Lighthouses have stood along the British coastline for hundreds of years and still play a crucial role in ensuring the safety of the global shipping industry.
But in the face of increasingly stormy conditions, how resilient are these structures – particularly when you consider they are up to two centuries old.
That is the focus of the ongoing research project STORMLAMP, which is being led by the University of Plymouth in conjunction with the University of Exeter and UCL, and industrial partners HR Wallingford, AECOM, WS Atkins and the Environment Agency.
Funded by the Engineering and Physical Sciences Research Council (EPSRC), the investigators are using a combination of numerical modelling and field tests to demonstrate the effects of repeated impulsive wave loading.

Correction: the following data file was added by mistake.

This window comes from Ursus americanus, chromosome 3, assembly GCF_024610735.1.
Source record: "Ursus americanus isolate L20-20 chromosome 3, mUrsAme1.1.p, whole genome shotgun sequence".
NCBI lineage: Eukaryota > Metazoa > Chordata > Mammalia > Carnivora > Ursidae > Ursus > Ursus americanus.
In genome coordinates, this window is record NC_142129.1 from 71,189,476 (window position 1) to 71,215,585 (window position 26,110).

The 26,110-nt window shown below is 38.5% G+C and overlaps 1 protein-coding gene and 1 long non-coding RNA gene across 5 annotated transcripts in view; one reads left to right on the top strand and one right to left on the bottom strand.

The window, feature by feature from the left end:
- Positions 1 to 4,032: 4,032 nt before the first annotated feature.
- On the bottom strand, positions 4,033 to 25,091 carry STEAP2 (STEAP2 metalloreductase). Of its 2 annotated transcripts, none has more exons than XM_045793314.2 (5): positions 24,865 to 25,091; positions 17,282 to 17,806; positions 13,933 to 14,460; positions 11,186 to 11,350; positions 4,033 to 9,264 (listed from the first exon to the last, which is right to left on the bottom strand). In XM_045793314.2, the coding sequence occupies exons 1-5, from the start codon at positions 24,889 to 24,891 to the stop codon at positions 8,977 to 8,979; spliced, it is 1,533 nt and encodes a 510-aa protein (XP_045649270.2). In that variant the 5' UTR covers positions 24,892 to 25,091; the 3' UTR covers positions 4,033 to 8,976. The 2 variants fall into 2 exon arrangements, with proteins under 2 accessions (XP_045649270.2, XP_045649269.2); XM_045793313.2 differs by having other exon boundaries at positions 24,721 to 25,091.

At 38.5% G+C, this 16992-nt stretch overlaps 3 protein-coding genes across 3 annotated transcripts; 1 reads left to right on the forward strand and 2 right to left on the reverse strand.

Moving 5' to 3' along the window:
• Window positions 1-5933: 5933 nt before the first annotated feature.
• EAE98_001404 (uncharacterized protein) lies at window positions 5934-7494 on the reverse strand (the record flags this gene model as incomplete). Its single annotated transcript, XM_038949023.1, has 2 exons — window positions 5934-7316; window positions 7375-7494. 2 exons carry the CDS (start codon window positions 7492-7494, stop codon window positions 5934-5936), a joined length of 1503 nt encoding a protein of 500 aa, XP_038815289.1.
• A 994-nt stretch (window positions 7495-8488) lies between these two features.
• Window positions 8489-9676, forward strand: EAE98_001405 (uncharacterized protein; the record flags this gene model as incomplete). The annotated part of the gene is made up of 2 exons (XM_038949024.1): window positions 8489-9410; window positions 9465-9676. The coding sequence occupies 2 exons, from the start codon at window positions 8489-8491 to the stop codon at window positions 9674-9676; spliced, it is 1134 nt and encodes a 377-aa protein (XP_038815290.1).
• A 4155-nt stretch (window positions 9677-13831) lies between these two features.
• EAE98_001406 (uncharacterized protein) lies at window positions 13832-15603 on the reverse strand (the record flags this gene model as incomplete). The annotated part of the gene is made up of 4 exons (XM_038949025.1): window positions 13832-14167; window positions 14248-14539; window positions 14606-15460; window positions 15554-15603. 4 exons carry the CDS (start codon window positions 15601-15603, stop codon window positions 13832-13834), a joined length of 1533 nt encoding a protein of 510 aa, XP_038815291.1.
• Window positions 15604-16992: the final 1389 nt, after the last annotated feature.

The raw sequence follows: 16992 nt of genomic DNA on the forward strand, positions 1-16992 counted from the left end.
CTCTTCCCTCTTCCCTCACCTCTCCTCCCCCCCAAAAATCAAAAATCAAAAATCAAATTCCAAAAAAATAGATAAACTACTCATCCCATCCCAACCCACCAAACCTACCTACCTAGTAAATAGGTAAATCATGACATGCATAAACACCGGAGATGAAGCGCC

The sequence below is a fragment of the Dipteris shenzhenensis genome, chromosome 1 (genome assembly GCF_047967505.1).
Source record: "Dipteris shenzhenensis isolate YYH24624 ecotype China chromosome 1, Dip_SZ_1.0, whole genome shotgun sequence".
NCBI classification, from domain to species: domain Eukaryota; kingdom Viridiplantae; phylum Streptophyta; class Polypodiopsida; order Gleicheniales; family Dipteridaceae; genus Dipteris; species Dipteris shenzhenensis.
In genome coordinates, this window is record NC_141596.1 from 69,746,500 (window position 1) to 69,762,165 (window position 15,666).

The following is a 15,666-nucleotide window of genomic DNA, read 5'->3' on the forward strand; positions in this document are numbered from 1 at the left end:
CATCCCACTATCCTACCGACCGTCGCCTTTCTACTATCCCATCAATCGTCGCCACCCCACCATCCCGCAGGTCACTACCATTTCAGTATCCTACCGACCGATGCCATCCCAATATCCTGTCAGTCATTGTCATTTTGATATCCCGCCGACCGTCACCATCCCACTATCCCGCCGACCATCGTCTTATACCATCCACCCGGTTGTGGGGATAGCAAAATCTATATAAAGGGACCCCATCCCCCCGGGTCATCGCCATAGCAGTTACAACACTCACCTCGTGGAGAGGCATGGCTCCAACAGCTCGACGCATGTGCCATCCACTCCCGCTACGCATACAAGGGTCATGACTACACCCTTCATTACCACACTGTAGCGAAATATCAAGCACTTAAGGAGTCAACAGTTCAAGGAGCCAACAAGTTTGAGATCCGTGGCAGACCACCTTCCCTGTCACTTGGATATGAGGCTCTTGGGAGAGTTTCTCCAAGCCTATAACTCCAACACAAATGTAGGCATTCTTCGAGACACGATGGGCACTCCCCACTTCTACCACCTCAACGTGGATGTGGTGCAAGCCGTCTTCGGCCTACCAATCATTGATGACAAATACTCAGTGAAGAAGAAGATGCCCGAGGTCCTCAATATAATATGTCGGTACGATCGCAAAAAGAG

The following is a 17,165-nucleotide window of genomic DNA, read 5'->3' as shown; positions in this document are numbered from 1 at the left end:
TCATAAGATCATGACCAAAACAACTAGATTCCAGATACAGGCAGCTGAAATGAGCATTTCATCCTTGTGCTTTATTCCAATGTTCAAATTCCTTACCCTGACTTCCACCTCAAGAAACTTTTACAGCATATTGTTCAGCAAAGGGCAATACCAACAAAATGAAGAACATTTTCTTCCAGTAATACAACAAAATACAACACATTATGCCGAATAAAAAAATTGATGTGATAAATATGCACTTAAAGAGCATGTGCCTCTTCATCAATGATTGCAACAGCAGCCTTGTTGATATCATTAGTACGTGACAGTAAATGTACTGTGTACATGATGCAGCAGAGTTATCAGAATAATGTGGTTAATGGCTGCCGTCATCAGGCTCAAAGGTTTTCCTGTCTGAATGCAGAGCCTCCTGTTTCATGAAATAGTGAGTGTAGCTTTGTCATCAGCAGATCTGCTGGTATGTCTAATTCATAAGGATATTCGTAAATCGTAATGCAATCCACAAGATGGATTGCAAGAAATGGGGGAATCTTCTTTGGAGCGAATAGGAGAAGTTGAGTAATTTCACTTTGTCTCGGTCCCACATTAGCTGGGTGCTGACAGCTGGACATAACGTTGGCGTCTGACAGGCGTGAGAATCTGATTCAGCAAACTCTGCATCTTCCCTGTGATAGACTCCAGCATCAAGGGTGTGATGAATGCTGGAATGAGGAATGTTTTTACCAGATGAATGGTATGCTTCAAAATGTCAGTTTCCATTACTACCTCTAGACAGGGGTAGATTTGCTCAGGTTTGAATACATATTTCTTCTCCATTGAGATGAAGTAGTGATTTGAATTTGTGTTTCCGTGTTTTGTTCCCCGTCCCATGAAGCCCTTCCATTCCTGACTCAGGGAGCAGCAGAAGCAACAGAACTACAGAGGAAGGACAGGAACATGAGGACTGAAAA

The project builds on an initial pilot, which examined the impact of storm conditions on the Eddystone Lighthouse off the south coast of Cornwall, with ongoing support provided by the UK General Lighthouse Authorities.
STORMLAMP is building on that by additionally studying Bishop Rock, Wolf Rock and Longships, in Cornwall; Les Hanois, in the English Channel near Guernsey; Fastnet, to the south of Ireland; and Dubh Artach, off the west coast of Scotland.